Thursday, February 28, 2013

"Everyone has the right to tell the truth about her own life" ~ Ellen Bass

"Colour of Dignity" by Elisabeth Slettnes

Wednesday, February 27, 2013


Can't Fake the Core

“If there's one thing I believe more than I believe anything else, it's that you can't fake the core. The truth that lives there will eventually win out. It's a god we must obey, a force that brings us all inevitably to our knees.” ~Cheryl Strayed

Painting by Elisabeth Slettnes

Domestic Violence Problems, an extra therapy session targeting alcohol abuse may help to speed overall improvement in violent behavior

(Reuters Health) - For heavy drinkers in treatment for domestic violence problems, an extra therapy session targeting alcohol abuse may help to speed overall improvement in violent behavior, according to a new study.

Alcohol can lower inhibitions and impair judgment, according to lead author Gregory Stuart of the University of Tennessee in Knoxville. "One theory is that alcohol can narrow focus to negative aspects of the environment, and is linked to impulsivity," he told Reuters Health.

Men who are arrested for domestic violence are usually referred by the court to group educational sessions called batterer programs, which don't always address alcohol - even though drinking is involved in a high percentage of domestic disputes, experts said.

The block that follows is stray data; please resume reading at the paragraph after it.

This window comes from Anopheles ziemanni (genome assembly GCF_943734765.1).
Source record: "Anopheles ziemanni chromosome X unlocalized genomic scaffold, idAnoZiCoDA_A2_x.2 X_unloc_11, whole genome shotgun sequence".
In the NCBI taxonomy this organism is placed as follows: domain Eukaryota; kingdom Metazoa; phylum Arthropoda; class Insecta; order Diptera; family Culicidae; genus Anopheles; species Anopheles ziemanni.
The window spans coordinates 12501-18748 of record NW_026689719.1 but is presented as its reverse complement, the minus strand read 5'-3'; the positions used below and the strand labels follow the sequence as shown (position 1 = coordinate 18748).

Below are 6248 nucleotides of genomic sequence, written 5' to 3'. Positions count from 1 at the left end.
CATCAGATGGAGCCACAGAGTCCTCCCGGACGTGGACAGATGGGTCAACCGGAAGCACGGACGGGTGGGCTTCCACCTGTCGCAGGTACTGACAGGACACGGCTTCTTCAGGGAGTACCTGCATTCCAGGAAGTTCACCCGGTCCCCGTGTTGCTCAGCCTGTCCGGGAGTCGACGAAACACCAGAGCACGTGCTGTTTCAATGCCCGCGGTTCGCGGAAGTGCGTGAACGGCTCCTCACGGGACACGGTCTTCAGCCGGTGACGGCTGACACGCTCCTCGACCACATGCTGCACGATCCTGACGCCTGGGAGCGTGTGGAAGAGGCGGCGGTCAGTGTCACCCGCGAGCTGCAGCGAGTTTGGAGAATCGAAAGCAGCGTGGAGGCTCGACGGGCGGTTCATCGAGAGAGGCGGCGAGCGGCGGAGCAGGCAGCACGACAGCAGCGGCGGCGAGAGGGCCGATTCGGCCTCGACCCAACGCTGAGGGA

Because previous research has found these programs especially ineffective for batterers who also have drinking problems, Stuart's team set out to test whether adding a therapy session devoted to alcohol would affect both drinking and violent behaviors over the course of a year.

For the trial, the researchers recruited 252 men who had been arrested in Rhode Island for violence against an intimate partner and who reported binge drinking (having five or more drinks per occasion) at least once a month.

All attended the court-mandated standard battery program, consisting of 40 hours of group educational programs split into 20 sessions, and half of the men attended an additional 90-minute one-on-one substance abuse session with a therapist.

The men were then asked to complete a survey about their behavior at 3, 6 and 12 months following the treatment program. The researchers also gathered any police reports relevant to the study participants, and analyzed only data for men who had intimate partners at the beginning of the study period.

On average, all of the men participating in the study reported lowered overall violence levels after one year, Stuart's team reports in the journal Addiction.

But participants who received the extra alcohol counseling session had greater short-term improvement in both violence and alcohol consumption compared to men in the standard batterer program.

When the researchers looked at specific aspects of partner violence, for example, men who received the alcohol intervention were less physically aggressive toward their partners at the three-month mark, and less psychologically aggressive at the six-month mark.

The alcohol-intervention group also drank less per day at the three-month mark and drank less often at the six-month mark.